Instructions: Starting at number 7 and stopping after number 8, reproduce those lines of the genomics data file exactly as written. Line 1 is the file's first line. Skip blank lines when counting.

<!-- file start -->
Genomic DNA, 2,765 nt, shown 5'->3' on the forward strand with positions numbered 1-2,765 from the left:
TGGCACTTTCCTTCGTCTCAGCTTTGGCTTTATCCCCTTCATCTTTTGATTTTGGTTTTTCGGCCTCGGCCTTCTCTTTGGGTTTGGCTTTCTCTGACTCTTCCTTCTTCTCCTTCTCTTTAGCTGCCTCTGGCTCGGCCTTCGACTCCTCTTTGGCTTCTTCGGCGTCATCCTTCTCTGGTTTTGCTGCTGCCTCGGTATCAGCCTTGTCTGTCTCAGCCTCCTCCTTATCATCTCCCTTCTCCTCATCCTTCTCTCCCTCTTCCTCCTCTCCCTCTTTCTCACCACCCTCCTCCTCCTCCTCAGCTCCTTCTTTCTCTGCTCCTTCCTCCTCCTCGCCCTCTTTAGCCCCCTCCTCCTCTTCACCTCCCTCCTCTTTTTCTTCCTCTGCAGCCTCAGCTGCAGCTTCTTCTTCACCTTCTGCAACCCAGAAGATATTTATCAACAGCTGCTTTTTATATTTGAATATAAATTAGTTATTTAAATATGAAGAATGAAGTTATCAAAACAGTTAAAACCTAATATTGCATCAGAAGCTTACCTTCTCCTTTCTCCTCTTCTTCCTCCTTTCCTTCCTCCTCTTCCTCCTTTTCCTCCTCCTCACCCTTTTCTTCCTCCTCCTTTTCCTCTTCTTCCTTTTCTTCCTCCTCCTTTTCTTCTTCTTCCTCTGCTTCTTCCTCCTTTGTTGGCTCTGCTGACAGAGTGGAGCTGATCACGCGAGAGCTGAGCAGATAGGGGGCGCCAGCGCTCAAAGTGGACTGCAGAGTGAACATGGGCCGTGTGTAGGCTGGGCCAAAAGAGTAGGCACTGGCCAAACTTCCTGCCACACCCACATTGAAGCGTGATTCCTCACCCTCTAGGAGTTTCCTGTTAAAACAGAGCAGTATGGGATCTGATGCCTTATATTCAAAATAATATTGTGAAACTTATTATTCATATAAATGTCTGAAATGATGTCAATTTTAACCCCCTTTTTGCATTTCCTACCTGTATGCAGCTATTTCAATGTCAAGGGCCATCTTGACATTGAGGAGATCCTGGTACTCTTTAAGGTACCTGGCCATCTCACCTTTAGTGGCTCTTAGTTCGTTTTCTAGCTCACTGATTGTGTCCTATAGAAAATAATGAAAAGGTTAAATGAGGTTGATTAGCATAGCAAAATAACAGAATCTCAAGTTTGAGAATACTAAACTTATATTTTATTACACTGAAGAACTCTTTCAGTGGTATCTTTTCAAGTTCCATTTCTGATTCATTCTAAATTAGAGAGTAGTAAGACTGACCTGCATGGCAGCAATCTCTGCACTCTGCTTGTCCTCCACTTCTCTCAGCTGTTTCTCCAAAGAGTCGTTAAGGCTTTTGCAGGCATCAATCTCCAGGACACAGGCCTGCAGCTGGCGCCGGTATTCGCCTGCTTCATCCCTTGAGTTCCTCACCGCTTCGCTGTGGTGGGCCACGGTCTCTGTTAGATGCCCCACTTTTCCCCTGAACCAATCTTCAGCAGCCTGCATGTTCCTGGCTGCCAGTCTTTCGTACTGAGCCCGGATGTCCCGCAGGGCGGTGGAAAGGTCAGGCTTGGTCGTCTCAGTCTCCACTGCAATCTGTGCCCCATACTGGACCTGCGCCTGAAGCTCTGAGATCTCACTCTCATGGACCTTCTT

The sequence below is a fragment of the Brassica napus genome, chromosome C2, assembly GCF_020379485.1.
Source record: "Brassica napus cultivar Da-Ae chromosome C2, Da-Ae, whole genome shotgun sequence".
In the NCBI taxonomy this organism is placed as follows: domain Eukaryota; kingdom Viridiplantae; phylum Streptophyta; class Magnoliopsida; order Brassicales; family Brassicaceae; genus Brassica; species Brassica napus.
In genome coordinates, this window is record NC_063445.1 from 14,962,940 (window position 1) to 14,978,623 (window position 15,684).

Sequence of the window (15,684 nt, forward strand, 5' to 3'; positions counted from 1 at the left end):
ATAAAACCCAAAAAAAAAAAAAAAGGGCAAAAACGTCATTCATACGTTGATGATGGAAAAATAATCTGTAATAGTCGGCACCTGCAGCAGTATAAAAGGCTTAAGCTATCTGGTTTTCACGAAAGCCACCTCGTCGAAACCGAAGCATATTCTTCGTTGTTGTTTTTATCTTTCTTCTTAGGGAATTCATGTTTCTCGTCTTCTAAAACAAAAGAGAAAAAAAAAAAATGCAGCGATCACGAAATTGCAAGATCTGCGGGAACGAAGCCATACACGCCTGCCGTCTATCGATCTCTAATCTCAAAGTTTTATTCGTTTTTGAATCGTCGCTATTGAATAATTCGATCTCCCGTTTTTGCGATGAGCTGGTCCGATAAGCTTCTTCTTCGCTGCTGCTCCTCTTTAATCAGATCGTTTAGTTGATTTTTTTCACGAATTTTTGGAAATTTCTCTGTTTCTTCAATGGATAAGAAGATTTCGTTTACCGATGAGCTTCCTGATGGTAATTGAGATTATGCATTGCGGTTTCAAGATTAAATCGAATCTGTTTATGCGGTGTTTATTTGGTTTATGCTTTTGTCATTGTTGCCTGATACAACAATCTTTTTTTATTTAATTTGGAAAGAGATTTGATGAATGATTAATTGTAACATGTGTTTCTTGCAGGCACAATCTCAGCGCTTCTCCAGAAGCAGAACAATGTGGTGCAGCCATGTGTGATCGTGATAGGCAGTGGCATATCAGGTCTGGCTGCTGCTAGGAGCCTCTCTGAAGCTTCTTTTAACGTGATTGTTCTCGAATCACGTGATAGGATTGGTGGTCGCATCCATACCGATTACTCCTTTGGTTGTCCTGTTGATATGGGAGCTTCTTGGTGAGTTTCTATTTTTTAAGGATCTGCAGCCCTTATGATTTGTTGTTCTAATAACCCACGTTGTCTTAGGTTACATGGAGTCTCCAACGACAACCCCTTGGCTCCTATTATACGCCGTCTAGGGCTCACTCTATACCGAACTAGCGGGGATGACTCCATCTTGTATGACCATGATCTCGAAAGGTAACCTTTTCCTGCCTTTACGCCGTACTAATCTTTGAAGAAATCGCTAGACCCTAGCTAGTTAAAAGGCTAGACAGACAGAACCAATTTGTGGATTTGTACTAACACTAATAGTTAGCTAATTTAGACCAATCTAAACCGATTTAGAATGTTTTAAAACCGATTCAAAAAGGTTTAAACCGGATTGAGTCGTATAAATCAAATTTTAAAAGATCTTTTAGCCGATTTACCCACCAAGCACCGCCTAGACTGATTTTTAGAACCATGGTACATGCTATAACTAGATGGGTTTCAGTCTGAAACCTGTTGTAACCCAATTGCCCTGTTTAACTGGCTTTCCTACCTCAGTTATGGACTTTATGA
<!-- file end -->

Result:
Sequence of the window (15,684 nt, forward strand, 5' to 3'; positions counted from 1 at the left end):
ATAAAACCCAAAAAAAAAAAAAAAGGGCAAAAACGTCATTCATACGTTGATGATGGAAAAATAATCTGTAATAGTCGGCACCTGCAGCAGTATAAAAGGCTTAAGCTATCTGGTTTTCACGAAAGCCACCTCGTCGAAACCGAAGCATATTCTTCGTTGTTGTTTTTATCTTTCTTCTTAGGGAATTCATGTTTCTCGTCTTCTAAAACAAAAGAGAAAAAAAAAAAATGCAGCGATCACGAAATTGCAAGATCTGCGGGAACGAAGCCATACACGCCTGCCGTCTATCGATCTCTAATCTCAAAGTTTTATTCGTTTTTGAATCGTCGCTATTGAATAATTCGATCTCCCGTTTTTGCGATGAGCTGGTCCGATAAGCTTCTTCTTCGCTGCTGCTCCTCTTTAATCAGATCGTTTAGTTGATTTTTTTCACGAATTTTTGGAAATTTCTCTGTTTCTTCAATGGATAAGAAGATTTCGTTTACCGATGAGCTTCCTGATGGTAATTGAGATTATGCATTGCGGTTTCAAGATTAAATCGAATCTGTTTATGCGGTGTTTATTTGGTTTATGCTTTTGTCATTGTTGCCTGATACAACAATCTTTTTTTATTTAATTTGGAAAGAGATTTGATGAATGATTAATTGTAACATGTGTTTCTTGCAGGCACAATCTCAGCGCTTCTCCAGAAGCAGAACAATGTGGTGCAGCCATGTGTGATCGTGATAGGCAGTGGCATATCAGGTCTGGCTGCTGCTAGGAGCCTCTCTGAAGCTTCTTTTAACGTGATTGTTCTCGAATCACGTGATAGGATTGGTGGTCGCATCCATACCGATTACTCCTTTGGTTGTCCTGTTGATATGGGAGCTTCTTGGTGAGTTTCTATTTTTTAAGGATCTGCAGCCCTTATGATTTGTTGTTCTAATAACCCACGTTGTCTTAGGTTACATGGAGTCTCCAACGACAACCCCTTGGCTCCTATTATACGCCGTCTAGGGCTCACTCTATACCGAACTAGCGGGGATGACTCCATCTTGTATGACCATGATCTCGAAAGGTAACCTTTTCCTGCCTTTACGCCGTACTAATCTTTGAAGAAATCGCTAGACCCTAGCTAGTTAAAAGGCTAGACAGACAGAACCAATTTGTGGATTTGTACTAACACTAATAGTTAGCTAATTTAGACCAATCTAAACCGATTTAGAATGTTTTAAAACCGATTCAAAAAGGTTTAAACCGGATTGAGTCGTATAAATCAAATTTTAAAAGATCTTTTAGCCGATTTACCCACCAAGCACCGCCTAGACTGATTTTTAGAACCATGGTACATGCTATAACTAGATGGGTTTCAGTCTGAAACCTGTTGTAACCCAATTGCCCTGTTTAACTGGCTTTCCTACCTCAGTTATGGACTTTATGA